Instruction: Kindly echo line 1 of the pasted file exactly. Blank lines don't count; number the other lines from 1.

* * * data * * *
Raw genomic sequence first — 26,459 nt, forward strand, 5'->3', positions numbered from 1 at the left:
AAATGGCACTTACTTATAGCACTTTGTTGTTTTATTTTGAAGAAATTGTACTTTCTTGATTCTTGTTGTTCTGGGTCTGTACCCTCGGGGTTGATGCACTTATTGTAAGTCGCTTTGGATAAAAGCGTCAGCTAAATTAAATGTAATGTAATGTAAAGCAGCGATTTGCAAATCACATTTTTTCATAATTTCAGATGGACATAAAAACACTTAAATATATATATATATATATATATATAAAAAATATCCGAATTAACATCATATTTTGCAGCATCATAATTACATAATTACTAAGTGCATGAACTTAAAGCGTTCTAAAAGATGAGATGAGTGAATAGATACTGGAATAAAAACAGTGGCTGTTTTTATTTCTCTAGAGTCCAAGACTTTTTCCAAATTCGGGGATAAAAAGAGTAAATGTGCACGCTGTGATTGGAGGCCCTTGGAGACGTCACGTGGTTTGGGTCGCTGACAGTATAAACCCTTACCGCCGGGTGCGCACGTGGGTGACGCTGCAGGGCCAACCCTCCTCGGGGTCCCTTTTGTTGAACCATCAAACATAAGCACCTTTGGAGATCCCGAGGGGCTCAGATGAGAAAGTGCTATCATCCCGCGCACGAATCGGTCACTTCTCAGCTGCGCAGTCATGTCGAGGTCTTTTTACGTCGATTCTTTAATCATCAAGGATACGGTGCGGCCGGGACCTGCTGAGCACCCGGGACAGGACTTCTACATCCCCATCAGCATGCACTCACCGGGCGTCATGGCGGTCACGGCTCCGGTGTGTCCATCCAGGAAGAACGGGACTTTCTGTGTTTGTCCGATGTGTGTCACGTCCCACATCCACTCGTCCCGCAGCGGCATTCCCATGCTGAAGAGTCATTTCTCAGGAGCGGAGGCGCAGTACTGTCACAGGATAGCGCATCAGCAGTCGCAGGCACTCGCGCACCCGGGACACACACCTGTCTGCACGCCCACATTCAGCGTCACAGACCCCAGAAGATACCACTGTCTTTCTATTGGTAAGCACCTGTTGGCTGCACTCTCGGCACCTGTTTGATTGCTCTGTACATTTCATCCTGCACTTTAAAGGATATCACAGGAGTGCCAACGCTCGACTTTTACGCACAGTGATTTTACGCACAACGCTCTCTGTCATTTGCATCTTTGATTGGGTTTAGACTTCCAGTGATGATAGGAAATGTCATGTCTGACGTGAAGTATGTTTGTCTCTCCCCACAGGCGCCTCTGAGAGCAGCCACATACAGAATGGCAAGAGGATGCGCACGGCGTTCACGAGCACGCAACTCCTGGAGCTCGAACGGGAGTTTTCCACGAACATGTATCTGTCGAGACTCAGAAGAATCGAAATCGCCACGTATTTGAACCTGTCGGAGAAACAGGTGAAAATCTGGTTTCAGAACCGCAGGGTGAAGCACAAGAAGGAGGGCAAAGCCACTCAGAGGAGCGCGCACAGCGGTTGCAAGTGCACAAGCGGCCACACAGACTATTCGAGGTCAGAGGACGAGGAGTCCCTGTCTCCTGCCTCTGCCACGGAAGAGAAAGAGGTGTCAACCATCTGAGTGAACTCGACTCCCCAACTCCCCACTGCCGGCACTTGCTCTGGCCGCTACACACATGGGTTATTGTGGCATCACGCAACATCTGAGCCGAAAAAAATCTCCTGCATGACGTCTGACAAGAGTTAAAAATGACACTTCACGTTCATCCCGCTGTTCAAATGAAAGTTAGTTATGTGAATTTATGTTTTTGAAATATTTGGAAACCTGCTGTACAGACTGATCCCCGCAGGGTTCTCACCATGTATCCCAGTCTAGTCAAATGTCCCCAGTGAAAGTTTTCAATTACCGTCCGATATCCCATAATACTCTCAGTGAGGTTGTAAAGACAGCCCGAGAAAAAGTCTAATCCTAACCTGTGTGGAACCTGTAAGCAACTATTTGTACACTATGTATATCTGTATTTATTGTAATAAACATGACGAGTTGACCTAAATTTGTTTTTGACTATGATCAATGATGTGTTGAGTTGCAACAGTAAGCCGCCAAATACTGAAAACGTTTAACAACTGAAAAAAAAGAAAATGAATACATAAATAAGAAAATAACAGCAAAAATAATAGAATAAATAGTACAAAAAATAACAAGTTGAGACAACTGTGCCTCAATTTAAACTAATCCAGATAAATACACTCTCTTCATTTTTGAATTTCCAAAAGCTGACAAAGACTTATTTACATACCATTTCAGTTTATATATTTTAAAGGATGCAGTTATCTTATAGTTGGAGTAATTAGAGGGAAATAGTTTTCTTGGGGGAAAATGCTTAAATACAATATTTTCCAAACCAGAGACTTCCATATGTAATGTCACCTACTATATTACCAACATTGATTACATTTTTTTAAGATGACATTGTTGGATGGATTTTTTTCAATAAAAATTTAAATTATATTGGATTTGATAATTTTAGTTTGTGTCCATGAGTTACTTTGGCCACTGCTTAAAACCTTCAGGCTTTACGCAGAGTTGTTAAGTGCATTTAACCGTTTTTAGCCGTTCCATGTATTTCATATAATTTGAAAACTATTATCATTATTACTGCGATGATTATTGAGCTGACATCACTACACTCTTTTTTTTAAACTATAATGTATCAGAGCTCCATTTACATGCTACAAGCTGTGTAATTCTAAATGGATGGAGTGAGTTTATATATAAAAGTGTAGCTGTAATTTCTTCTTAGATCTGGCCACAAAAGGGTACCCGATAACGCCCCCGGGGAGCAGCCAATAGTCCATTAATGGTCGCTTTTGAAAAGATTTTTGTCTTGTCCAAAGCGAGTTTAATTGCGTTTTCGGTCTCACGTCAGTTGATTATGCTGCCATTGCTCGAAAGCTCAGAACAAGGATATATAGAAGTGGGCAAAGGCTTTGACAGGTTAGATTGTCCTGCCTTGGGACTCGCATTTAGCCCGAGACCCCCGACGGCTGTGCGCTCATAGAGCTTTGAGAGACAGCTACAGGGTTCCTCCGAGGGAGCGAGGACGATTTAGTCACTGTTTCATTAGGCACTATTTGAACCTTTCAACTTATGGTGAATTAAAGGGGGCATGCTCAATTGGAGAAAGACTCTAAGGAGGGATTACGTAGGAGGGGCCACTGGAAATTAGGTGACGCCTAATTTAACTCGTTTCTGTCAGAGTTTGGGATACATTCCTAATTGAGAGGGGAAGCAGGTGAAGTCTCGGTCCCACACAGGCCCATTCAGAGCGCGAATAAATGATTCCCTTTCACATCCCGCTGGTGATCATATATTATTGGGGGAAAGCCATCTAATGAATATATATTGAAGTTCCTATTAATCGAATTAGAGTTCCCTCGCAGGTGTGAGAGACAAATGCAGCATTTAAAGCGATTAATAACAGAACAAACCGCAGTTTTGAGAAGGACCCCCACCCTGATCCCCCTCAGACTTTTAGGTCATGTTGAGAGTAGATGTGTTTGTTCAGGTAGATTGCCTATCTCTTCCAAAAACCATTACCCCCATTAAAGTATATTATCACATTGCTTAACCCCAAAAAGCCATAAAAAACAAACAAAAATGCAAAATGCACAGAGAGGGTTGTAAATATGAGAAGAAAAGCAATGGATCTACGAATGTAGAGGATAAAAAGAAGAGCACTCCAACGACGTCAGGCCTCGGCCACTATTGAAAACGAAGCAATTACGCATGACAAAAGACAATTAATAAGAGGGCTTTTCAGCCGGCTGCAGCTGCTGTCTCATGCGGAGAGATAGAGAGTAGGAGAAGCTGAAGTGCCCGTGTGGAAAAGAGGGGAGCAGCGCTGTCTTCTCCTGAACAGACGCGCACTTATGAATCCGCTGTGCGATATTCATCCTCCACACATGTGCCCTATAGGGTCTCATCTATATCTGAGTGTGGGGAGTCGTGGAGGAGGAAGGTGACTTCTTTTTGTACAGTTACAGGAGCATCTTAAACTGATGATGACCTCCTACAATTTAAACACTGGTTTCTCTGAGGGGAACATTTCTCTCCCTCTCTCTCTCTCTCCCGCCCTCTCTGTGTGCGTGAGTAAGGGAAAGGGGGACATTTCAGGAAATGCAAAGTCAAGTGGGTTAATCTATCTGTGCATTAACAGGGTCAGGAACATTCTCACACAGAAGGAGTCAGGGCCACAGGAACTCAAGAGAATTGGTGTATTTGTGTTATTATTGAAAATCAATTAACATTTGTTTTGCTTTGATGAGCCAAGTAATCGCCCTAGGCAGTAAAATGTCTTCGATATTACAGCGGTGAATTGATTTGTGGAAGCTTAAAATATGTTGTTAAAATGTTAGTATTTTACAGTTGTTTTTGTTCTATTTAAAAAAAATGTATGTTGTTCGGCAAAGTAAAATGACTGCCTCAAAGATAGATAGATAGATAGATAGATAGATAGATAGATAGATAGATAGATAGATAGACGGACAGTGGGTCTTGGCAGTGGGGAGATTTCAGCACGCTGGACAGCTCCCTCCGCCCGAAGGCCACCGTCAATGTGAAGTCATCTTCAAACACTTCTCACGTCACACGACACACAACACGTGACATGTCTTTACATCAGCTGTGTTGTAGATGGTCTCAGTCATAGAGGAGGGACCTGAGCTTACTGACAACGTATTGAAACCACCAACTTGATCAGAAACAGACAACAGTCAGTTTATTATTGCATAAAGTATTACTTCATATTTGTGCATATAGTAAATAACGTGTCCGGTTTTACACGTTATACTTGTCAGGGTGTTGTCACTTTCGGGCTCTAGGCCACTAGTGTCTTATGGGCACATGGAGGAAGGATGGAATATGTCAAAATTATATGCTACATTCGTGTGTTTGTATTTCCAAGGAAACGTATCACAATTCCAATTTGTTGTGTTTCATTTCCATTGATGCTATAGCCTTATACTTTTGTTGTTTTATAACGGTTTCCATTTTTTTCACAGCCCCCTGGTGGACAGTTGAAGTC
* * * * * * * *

Raw genomic sequence first — 26,459 nt, forward strand, 5'->3', positions numbered from 1 at the left: